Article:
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What to expect in Year 6


For even the most confident of 10-year-olds the move into Year 6 can be a daunting time – but it really doesn’t have to be. Being in Year 6 truly is the most memorable time in your child’s primary education.

What will my child do in Year 6?

As in all other year groups, Year 6 follows statutory schemes of learning set down by the government. Children are assessed at the end of the year as to whether they have met the ‘expected’ national standard.

1. Key Stage 2 SATs

Firstly, no guide to Year 6 would be complete without some mention of the SATs – the assessment tasks that all Year 6 pupils sit in May of each year. The results of these will determine whether your child has met the ‘expected’ level in English and maths.

There is no doubt that the testing will become a focus during the year and in most schools a great deal of work will be carried out to prepare for this time. Hopefully, your child’s teacher will help your child prepare for the tests without them even realising it. Every school is obviously different, but your child’s teacher will probably aim to keep the stress levels down with plenty of fun and valuable learning.

2. The wider curriculum

There are many other valuable subjects that are not assessed in the tests which many children excel in – and these are equally as important. In Year 6, the children always love the history topics. History schemes vary from school to school but many Year 6 classes will look at World War 2. Some schools explore the Ancient Maya and South American cultures and others will look at Islamic civilisations or other aspects of ancient history instead.

The science topics in Year 6 have recently changed. In evolution and inheritance, your child will get to look at dinosaurs, fossils, genetics, Darwin, and so much more. Other topics include the circulatory system, microorganisms, and light and electricity. Where possible, your child will carry out a variety of scientific investigations during all of these topics, building on the skills they have already acquired.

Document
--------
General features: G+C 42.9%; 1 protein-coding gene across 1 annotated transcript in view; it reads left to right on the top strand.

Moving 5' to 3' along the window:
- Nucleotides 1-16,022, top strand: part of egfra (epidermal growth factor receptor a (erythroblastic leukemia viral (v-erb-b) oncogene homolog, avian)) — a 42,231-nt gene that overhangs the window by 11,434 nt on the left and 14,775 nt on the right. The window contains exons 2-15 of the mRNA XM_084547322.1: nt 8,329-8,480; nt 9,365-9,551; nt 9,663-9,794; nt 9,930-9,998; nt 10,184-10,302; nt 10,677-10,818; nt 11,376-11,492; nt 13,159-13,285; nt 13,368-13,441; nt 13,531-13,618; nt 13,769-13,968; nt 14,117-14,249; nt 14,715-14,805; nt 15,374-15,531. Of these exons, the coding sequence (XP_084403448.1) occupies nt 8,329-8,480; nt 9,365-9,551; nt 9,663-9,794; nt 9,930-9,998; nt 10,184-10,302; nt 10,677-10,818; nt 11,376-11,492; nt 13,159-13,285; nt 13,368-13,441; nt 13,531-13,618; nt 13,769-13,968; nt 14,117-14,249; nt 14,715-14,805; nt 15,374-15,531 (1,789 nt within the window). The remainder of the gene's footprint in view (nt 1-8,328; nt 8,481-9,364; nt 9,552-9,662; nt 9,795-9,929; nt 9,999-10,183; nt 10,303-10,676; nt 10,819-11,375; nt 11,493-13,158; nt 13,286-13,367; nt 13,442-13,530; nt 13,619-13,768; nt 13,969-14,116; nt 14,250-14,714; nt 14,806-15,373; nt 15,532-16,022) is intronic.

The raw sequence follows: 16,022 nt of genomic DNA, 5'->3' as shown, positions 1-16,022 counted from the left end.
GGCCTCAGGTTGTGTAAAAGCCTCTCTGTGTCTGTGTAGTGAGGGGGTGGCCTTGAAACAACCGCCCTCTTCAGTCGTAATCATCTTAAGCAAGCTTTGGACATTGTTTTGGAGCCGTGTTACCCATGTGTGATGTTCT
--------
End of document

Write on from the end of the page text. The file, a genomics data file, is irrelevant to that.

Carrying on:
3. Moving on up

Of course, a big part of your child’s summer term in Year 6 will be preparing for the move to secondary school. This may involve going to their new schools, a visit from some of their new teachers or shared classroom activities.

How can I help my child in Year 6?

1. Help with homework

For parents in Year 6, the most important thing is to continue to help where possible with reading, homework, times tables, and projects whilst encouraging even more independence than in previous years. Your child will possibly learn more during this year than any other that it is their own hard work and effort that matters, not someone else’s.

2. Keep on reading

As ever, it is still important that your child continues to read, both alone and to you, as much as possible. It is never too late to develop a love of reading. Spend time finding the best books for your child – speak to their teacher too, or a librarian, if this is proving a challenge.

3. Prepare for SATs

You will probably want to support your child in the lead up to the SATs. Working with your child, when needed, will help you see where they need the most support. Be sure to speak to your child’s teacher at various times during the year when you need to. They will be keen to help with any areas of concern you might have.

Useful resources on Oxford Owl 

image of children in a school classroom working

Key Stage 2 SATs

Find out more about the Key Stage 2 SATs and how to best support your child through these tests.

Find out more

Image showing a child playing with an abacus

Help with times tables

Find out how times tables are taight at school and what you can do to help your child at home.

Find out more

Encouraging reluctant readers

Find out how to best encourage reluctant readers to find the joy in reading.

Find out more

National Curriculum for England, Scotland, and Wales

All information on Oxford Owl for Home is aligned with the National Curriculum for England. Much of this information is also relevant for children in Scotland and Wales.